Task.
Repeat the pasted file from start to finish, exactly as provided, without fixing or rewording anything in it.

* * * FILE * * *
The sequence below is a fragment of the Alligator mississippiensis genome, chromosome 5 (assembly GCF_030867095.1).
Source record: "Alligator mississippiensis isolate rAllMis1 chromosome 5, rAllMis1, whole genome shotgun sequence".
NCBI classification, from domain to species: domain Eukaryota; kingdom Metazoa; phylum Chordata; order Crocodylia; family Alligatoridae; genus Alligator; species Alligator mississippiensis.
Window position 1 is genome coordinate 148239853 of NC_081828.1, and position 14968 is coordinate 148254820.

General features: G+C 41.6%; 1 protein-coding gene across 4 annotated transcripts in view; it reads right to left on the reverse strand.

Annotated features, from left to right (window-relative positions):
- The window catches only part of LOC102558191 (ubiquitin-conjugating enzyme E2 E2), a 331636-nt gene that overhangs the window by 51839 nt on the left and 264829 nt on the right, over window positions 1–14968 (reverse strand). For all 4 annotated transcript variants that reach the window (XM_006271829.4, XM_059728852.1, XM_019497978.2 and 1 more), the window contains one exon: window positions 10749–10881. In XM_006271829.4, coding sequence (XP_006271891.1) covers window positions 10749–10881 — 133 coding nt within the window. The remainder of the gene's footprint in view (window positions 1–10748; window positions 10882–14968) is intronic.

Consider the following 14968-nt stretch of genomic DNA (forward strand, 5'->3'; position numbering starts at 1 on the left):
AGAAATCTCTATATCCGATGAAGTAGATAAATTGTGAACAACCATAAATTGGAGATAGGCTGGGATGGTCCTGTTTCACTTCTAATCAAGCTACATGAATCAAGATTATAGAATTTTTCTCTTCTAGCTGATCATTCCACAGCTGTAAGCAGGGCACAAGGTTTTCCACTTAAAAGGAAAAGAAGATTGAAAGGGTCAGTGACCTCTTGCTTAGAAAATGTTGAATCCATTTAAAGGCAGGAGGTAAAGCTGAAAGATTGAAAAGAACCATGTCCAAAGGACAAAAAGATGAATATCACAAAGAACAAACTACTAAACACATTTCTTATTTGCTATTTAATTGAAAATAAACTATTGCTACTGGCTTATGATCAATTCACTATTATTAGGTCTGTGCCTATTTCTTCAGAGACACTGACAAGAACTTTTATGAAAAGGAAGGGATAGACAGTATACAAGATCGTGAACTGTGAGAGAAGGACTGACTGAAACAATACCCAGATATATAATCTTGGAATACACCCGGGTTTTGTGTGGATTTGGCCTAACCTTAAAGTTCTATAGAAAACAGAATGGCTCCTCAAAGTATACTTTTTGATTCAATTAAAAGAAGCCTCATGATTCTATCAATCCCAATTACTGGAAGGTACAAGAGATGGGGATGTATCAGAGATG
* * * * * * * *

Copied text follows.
The sequence below is a fragment of the Alligator mississippiensis genome, chromosome 5 (assembly GCF_030867095.1).
Source record: "Alligator mississippiensis isolate rAllMis1 chromosome 5, rAllMis1, whole genome shotgun sequence".
NCBI classification, from domain to species: domain Eukaryota; kingdom Metazoa; phylum Chordata; order Crocodylia; family Alligatoridae; genus Alligator; species Alligator mississippiensis.
Window position 1 is genome coordinate 148239853 of NC_081828.1, and position 14968 is coordinate 148254820.

General features: G+C 41.6%; 1 protein-coding gene across 4 annotated transcripts in view; it reads right to left on the reverse strand.

Annotated features, from left to right (window-relative positions):
- The window catches only part of LOC102558191 (ubiquitin-conjugating enzyme E2 E2), a 331636-nt gene that overhangs the window by 51839 nt on the left and 264829 nt on the right, over window positions 1–14968 (reverse strand). For all 4 annotated transcript variants that reach the window (XM_006271829.4, XM_059728852.1, XM_019497978.2 and 1 more), the window contains one exon: window positions 10749–10881. In XM_006271829.4, coding sequence (XP_006271891.1) covers window positions 10749–10881 — 133 coding nt within the window. The remainder of the gene's footprint in view (window positions 1–10748; window positions 10882–14968) is intronic.

Consider the following 14968-nt stretch of genomic DNA (forward strand, 5'->3'; position numbering starts at 1 on the left):
AGAAATCTCTATATCCGATGAAGTAGATAAATTGTGAACAACCATAAATTGGAGATAGGCTGGGATGGTCCTGTTTCACTTCTAATCAAGCTACATGAATCAAGATTATAGAATTTTTCTCTTCTAGCTGATCATTCCACAGCTGTAAGCAGGGCACAAGGTTTTCCACTTAAAAGGAAAAGAAGATTGAAAGGGTCAGTGACCTCTTGCTTAGAAAATGTTGAATCCATTTAAAGGCAGGAGGTAAAGCTGAAAGATTGAAAAGAACCATGTCCAAAGGACAAAAAGATGAATATCACAAAGAACAAACTACTAAACACATTTCTTATTTGCTATTTAATTGAAAATAAACTATTGCTACTGGCTTATGATCAATTCACTATTATTAGGTCTGTGCCTATTTCTTCAGAGACACTGACAAGAACTTTTATGAAAAGGAAGGGATAGACAGTATACAAGATCGTGAACTGTGAGAGAAGGACTGACTGAAACAATACCCAGATATATAATCTTGGAATACACCCGGGTTTTGTGTGGATTTGGCCTAACCTTAAAGTTCTATAGAAAACAGAATGGCTCCTCAAAGTATACTTTTTGATTCAATTAAAAGAAGCCTCATGATTCTATCAATCCCAATTACTGGAAGGTACAAGAGATGGGGATGTATCAGAGATG